Gastric bypass surgery alters behavioral and neural taste functions for sweet taste in obese rats

Andras Hajnal, Peter Kovacs, Tamer Ahmed, Katia Meirelles, Christopher J. Lynch, Robert N. Cooney

Research output: Contribution to journalArticlepeer-review

107 Scopus citations


Roux-en-Y gastric bypass surgery (GBS) is the most effective treatment for morbid obesity. GBS is a restrictive malabsorptive procedure, but many patients also report altered taste preferences. This study investigated the effects of GBS or a sham operation (SH) on body weight, glucose tolerance, and behavioral and neuronal taste functions in the obese Otsuka Long-Evans Tokushima Fatty (OLETF) rats lacking CCK-1 receptors and lean controls (LETO). OLETF-GBS rats lost body weight (-26%) and demonstrated improved glucose tolerance. They also expressed a reduction in 24-h two-bottle preference for sucrose (0.3 and 1.0 M) and decreased 10-s lick responses for sucrose (0.3 through 1.5 M) compared with OLETF-SH or LETO-GBS. A similar effect was noted for other sweet compounds but not for salty, sour, or bitter tastants. In lean rats, GBS did not alter responses to any stimulus tested. Extracellular recordings from 170 taste-responsive neurons of the pontine parabrachial nucleus revealed a rightward shift in concentration responses to oral sucrose in obese compared with lean rats (OLETF-SH vs. LETO-SH): overall increased response magnitudes (above 0.9 M), and maximum responses occurring at higher concentrations (+0.46 M). These effects were reversed by GBS, and neural responses in OLETF-GBS were statistically not different from those in any LETO groups. These findings confirm obesity-related alterations in taste functions and demonstrate the ability of GBS to alleviate these impairments. Furthermore, the beneficial effects of GBS appear to be independent of CCK-1 receptor signaling. An understanding of the underlying mechanisms for reduced preferences for sweet taste could help in developing less invasive treatments for obesity.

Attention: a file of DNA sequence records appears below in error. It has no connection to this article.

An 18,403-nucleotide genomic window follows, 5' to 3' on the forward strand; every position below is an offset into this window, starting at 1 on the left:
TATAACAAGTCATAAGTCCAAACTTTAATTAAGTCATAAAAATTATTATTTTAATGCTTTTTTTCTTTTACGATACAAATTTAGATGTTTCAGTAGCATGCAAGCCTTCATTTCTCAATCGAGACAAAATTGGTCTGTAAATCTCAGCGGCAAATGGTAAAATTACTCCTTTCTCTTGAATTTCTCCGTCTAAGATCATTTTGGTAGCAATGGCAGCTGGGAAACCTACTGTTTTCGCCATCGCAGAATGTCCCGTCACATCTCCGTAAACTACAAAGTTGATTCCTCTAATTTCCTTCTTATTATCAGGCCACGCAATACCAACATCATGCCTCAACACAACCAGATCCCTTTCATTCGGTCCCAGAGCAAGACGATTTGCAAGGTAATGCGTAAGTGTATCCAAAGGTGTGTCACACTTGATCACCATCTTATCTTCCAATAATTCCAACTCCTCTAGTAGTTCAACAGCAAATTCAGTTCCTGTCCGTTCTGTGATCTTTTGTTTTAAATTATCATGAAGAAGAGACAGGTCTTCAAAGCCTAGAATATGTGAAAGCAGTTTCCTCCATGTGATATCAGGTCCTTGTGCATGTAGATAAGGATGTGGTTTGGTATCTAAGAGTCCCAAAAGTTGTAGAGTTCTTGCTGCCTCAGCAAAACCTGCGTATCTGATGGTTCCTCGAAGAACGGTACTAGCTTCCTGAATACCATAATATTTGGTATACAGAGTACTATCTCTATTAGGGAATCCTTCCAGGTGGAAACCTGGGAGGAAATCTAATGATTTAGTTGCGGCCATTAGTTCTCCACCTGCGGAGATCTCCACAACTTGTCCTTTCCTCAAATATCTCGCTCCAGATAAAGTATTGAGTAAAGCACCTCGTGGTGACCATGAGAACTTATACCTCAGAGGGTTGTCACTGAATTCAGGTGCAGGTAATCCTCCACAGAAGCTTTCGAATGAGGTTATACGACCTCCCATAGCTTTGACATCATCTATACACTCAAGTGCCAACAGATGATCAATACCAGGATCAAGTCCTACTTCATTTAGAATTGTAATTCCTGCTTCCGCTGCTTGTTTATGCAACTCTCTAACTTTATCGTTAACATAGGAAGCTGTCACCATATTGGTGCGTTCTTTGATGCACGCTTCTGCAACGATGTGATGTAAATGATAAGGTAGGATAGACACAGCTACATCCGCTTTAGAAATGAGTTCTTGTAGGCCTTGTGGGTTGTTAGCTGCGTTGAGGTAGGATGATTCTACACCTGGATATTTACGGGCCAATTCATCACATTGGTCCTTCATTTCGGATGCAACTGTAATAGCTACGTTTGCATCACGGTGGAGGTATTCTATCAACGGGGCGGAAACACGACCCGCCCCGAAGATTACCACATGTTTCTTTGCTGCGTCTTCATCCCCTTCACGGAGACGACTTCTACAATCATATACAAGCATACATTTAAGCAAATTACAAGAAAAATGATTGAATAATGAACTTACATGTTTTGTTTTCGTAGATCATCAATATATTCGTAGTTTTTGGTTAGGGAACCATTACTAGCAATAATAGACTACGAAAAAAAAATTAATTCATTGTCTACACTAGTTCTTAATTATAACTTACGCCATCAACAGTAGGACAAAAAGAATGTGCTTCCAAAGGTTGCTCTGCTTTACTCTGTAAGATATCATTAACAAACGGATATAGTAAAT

Original languageEnglish (US)
Pages (from-to)G967-G979
JournalAmerican Journal of Physiology - Gastrointestinal and Liver Physiology
Issue number4
StatePublished - Oct 2010

All Science Journal Classification (ASJC) codes

  • Physiology
  • Hepatology
  • Gastroenterology
  • Physiology (medical)


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